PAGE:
Great news from female handball in a new study published in the BJSM. The risk of ACL injury has remained low through a nationwide campaign, focusing on the coach as the key partner.
Researchers from the Oslo Sport Trauma Research Center has followed all teams in the three upper divisions from the 1998-99 season through the 2010-2011 season. In the period 1998-2001, the ACL Injury Prevention study was performed among female handball players in the top three divisions in Norway.
The intervention consisted of a neuromuscular training program with exercises on a wobble board, a balance mat and handball-specific exercises made to improve knee control in cutting and landing situations. The message to the players was to avoid “kissing knees”, maintaining the “knee-over-toe” position in all landing and cutting tasks, to perform a more narrow cutting movement and to land on two legs instead of one.
A 40 percent reduction of ACL injuries among the players was achieved during year three of the study, after the intervention program had been adopted by the teams.
After the ACL Injury Prevention Study was terminated at the end of the 2000-01 season, the continuation of prevention exercises depended on each team.
Disappointingly, the results showed that few teams and players continued using the preventive program and the number of ACL injuries increased during subsequent years.
These were the data the researchers at the Oslo Sport Trauma Research Center could not live with; as a consequence they held seminars in Norway’s five largest cities attended by approximately 500 coaches and managers. At the end of the two-hour seminar, every attendee received a DVD including video clips of all the prevention exercises. Reminding the coaches about the importance of balance and strength training with focus on the “knee-over-toe” position produced results with a reduction of ACL injuries registered in 2005-2006 season.
To more easily reach out with information to the coaches, managers and players about how you can reduce the number of injuries in your club, the Oslo Sport Trauma Research Center launched the website www.skadefri.no in May 2008. It provides information on injury prevention program in a format targeting coaches and athletes, and includes videos of exercises and posters from various prevention programs.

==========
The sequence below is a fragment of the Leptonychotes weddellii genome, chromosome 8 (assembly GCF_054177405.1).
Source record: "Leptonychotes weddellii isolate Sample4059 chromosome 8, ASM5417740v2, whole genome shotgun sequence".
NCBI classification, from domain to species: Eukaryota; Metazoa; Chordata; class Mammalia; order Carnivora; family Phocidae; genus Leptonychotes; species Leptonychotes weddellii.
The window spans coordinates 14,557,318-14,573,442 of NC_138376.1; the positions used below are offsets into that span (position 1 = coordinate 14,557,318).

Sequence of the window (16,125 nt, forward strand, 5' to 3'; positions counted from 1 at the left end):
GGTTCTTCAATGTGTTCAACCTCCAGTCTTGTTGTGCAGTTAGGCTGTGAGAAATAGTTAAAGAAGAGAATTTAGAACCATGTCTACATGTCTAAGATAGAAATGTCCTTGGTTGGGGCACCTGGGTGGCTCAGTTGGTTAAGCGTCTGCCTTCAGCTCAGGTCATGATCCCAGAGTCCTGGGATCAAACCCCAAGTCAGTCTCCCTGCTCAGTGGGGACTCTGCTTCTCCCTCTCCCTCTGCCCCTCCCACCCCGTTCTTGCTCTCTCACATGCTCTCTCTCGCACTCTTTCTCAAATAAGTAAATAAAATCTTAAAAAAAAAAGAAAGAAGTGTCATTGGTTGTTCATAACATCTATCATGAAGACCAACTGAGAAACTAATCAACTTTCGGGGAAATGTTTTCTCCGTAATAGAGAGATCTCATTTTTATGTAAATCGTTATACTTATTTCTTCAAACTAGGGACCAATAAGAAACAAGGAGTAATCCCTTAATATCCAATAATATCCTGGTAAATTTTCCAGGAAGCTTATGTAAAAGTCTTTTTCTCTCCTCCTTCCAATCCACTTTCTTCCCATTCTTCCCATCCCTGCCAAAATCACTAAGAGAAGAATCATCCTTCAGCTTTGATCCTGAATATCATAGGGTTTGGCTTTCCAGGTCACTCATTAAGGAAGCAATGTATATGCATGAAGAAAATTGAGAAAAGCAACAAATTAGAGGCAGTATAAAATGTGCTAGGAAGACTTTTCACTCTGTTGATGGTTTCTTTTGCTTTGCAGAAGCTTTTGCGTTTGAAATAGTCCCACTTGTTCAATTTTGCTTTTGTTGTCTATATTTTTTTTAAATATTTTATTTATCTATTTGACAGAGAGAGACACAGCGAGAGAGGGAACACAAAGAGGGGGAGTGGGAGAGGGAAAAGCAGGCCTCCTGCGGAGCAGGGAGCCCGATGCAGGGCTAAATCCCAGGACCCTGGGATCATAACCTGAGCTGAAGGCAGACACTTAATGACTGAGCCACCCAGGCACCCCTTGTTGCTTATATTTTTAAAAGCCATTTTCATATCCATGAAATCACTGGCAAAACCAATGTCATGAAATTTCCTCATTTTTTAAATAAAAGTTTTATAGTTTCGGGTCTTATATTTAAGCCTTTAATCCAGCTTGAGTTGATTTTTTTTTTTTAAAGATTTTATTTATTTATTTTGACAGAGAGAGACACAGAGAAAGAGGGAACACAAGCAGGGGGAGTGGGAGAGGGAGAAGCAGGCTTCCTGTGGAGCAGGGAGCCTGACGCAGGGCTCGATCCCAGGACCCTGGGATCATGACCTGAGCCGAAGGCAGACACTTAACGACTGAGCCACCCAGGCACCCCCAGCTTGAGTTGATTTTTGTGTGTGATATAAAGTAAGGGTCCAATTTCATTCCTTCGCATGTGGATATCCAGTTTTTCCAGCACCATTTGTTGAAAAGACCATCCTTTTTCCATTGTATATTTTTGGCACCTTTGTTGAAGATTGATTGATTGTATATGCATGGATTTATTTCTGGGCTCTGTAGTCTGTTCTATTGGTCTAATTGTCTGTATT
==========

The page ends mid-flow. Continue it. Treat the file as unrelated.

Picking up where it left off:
The researchers behind this study, Grethe Myklebust, Arnhild Skjølberg, and Roald Bahr continued to follow the teams for five new seasons and the ACL injury risk remained low. When they started the ACL surveillance in 1998-99 they found 0.5 ACL injuries per team per season, in 2010- 2011 they had 0.25 ACL injuries, a 50% reduction. Great news!
“The coach is a key partner,” says first author Grethe Myklebust at the Oslo Sports Trauma Research Center. “The coach is the one who can include balance and strength exercises with knee control as a natural part of every warm-up. Our results indicate that coaches have taken our messages seriously and continue to include this program in their daily training.”
To learn more about the principles of injury prevention turn to Chapter 9 in Clinical Sports Medicine. The chapter includes a systemic overview, as well as key information on the warm up, principles and types of stretching, taping, and equipment, among other topics.
This CSM4ed blog is a forum for your opinions and questions. Feel free to comment on Twitter (@CSM4ed) or email us directly via email@example.com.
Let us know how this site can help your clinical practice.
Prof Roald Bahr MD PhD joined Aspetar as the Head of the Aspetar Sports Injury & Illness Prevention Programme in October 2012. He is also Professor of Sports Medicine and Chair of the Oslo Sports Trauma Research Center at the Norwegian School of Sports Sciences. In addition, Dr. Bahr is the Chief Medical Officer and Department Chair for Olympiatoppen and the Department of Sports Medicine at the Norwegian Olympic Training Center in Oslo.